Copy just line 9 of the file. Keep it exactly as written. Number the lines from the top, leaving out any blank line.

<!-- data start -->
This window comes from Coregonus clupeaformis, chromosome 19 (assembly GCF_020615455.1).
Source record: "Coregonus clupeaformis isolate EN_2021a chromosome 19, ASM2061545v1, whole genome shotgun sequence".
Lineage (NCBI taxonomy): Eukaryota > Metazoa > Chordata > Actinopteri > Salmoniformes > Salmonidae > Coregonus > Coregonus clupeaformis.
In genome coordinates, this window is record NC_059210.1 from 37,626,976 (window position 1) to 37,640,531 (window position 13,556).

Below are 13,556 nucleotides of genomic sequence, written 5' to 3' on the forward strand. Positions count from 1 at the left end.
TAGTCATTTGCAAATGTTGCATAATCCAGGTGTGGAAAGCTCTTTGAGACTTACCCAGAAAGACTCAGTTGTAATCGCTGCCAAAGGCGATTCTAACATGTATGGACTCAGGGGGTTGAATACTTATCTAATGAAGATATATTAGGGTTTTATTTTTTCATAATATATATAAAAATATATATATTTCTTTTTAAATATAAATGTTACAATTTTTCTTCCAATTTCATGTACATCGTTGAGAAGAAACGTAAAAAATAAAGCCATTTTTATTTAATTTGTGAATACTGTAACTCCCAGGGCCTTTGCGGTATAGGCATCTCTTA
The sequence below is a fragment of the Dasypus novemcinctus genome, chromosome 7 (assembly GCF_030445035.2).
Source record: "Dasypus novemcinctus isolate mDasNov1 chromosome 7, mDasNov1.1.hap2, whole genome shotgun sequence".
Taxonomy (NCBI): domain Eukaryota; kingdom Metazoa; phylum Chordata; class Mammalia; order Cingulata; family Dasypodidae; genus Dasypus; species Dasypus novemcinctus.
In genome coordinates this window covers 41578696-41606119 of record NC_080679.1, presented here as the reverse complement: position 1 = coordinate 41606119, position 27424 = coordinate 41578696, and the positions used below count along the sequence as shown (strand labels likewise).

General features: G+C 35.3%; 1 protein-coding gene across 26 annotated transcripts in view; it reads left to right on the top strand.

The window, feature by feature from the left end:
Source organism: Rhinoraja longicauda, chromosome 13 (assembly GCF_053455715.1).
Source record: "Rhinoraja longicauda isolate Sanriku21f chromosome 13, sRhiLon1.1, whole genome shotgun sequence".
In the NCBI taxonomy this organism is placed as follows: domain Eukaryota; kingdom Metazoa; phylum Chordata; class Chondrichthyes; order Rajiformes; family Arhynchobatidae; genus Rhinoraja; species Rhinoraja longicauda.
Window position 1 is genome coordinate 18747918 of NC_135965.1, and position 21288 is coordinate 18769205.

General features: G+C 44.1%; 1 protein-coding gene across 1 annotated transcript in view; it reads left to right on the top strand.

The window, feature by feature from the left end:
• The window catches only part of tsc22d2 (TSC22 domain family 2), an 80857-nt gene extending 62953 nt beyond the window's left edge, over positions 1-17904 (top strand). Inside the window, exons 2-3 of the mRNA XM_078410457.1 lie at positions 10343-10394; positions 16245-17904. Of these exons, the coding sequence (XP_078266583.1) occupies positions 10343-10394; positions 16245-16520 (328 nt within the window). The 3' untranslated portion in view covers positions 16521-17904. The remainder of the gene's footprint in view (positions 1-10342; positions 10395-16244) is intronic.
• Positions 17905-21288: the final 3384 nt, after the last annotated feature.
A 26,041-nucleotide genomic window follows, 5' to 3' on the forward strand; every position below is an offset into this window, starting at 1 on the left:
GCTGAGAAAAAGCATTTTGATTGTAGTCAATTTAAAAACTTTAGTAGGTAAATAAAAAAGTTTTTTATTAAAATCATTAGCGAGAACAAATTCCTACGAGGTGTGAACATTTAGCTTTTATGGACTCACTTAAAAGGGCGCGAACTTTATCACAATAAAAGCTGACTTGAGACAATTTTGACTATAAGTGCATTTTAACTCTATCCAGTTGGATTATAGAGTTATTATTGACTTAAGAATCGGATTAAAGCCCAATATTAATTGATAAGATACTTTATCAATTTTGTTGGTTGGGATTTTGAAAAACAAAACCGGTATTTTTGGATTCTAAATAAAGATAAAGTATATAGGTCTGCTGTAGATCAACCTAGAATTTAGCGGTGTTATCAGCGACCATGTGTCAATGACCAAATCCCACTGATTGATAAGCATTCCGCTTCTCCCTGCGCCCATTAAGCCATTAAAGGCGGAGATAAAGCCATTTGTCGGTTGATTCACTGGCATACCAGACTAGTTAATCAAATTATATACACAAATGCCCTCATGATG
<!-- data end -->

Taxonomy (NCBI): domain Eukaryota; kingdom Metazoa; phylum Chordata; class Mammalia; order Cingulata; family Dasypodidae; genus Dasypus; species Dasypus novemcinctus.